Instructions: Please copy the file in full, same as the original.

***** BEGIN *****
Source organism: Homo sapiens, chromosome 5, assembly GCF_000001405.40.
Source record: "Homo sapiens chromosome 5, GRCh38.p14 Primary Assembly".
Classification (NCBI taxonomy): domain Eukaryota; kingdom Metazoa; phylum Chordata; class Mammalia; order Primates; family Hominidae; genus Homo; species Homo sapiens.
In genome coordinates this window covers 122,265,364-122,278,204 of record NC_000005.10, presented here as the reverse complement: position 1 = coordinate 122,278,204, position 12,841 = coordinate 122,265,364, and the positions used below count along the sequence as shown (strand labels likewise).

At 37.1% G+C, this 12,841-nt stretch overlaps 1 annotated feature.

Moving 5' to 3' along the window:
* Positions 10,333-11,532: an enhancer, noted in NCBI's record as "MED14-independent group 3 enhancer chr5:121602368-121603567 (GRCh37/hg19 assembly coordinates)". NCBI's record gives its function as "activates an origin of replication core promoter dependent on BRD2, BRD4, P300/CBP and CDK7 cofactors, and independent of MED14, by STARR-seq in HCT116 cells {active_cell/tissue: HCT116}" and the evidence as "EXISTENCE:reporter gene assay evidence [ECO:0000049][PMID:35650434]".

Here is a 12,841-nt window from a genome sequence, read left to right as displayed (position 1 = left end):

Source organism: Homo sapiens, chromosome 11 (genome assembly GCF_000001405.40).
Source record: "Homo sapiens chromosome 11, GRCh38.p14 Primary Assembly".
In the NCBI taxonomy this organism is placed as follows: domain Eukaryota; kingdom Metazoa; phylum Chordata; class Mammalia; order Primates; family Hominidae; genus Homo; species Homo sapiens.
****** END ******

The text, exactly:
Source organism: Homo sapiens, chromosome 5, assembly GCF_000001405.40.
Source record: "Homo sapiens chromosome 5, GRCh38.p14 Primary Assembly".
Classification (NCBI taxonomy): domain Eukaryota; kingdom Metazoa; phylum Chordata; class Mammalia; order Primates; family Hominidae; genus Homo; species Homo sapiens.
In genome coordinates this window covers 122,265,364-122,278,204 of record NC_000005.10, presented here as the reverse complement: position 1 = coordinate 122,278,204, position 12,841 = coordinate 122,265,364, and the positions used below count along the sequence as shown (strand labels likewise).

At 37.1% G+C, this 12,841-nt stretch overlaps 1 annotated feature.

Moving 5' to 3' along the window:
* Positions 10,333-11,532: an enhancer, noted in NCBI's record as "MED14-independent group 3 enhancer chr5:121602368-121603567 (GRCh37/hg19 assembly coordinates)". NCBI's record gives its function as "activates an origin of replication core promoter dependent on BRD2, BRD4, P300/CBP and CDK7 cofactors, and independent of MED14, by STARR-seq in HCT116 cells {active_cell/tissue: HCT116}" and the evidence as "EXISTENCE:reporter gene assay evidence [ECO:0000049][PMID:35650434]".

Here is a 12,841-nt window from a genome sequence, read left to right as displayed (position 1 = left end):

Source organism: Homo sapiens, chromosome 11 (genome assembly GCF_000001405.40).
Source record: "Homo sapiens chromosome 11, GRCh38.p14 Primary Assembly".
In the NCBI taxonomy this organism is placed as follows: domain Eukaryota; kingdom Metazoa; phylum Chordata; class Mammalia; order Primates; family Hominidae; genus Homo; species Homo sapiens.